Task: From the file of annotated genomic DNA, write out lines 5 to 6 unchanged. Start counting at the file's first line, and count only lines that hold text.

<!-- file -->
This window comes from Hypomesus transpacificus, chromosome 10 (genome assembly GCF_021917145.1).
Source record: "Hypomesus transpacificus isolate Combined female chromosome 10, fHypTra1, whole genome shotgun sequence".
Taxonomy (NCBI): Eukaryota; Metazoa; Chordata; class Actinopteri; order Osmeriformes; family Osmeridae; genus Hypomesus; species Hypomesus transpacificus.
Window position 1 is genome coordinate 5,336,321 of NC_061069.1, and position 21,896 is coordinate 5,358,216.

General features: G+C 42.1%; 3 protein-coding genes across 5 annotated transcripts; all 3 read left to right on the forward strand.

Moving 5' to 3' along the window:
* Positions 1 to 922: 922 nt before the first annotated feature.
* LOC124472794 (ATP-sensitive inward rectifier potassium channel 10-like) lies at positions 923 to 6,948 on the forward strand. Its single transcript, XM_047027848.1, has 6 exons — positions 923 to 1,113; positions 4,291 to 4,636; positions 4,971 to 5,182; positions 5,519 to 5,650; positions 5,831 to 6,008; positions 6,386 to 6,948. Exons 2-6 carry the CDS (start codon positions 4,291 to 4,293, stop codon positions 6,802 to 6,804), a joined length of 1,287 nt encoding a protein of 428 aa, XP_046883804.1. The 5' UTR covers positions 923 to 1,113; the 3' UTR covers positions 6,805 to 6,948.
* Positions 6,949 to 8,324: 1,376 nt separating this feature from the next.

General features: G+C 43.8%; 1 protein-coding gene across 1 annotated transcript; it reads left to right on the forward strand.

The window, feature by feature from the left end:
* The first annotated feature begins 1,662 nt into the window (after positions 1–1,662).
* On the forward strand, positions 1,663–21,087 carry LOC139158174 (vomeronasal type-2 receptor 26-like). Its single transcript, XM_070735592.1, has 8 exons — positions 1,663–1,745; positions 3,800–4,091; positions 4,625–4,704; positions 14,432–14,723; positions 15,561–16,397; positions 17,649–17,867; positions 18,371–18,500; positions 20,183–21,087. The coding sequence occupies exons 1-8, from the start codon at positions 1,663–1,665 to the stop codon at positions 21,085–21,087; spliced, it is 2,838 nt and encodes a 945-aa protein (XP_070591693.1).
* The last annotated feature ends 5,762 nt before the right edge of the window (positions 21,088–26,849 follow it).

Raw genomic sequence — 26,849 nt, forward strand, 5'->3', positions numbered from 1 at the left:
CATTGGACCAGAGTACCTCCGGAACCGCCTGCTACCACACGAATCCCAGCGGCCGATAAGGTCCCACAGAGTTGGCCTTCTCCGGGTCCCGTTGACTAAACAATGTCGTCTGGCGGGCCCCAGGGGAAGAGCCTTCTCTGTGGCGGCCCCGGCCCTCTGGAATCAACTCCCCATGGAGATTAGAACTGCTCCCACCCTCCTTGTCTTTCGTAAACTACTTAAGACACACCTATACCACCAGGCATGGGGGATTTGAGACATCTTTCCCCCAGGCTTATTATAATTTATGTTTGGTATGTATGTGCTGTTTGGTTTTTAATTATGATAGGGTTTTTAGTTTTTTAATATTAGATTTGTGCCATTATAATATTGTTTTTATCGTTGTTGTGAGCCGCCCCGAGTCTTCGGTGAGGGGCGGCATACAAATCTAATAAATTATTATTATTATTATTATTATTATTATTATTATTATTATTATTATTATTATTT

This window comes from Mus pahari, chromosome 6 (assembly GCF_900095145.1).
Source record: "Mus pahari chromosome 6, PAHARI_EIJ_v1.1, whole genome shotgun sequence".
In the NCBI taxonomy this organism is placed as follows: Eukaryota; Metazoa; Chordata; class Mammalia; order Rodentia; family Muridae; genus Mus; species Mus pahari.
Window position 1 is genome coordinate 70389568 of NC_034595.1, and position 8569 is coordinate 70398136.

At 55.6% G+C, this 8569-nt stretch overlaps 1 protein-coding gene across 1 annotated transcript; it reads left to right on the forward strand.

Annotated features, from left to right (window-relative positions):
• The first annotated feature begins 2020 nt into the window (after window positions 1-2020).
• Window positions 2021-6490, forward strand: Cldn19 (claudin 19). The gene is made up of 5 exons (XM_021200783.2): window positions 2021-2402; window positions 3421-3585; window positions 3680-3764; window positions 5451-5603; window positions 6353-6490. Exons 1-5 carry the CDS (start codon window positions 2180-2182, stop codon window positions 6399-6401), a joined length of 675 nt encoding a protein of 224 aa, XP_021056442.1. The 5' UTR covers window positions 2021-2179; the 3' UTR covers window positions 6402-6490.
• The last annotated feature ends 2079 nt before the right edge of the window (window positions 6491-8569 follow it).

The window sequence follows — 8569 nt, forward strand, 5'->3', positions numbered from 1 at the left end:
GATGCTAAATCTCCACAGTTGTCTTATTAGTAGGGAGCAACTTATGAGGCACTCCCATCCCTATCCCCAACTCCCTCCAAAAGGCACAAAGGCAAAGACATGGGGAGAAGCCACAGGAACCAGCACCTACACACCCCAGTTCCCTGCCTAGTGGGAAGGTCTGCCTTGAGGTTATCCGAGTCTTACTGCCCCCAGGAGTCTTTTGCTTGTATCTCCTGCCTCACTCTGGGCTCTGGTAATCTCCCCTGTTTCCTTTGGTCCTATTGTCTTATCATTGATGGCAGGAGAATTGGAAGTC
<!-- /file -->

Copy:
General features: G+C 42.1%; 3 protein-coding genes across 5 annotated transcripts; all 3 read left to right on the forward strand.

Moving 5' to 3' along the window: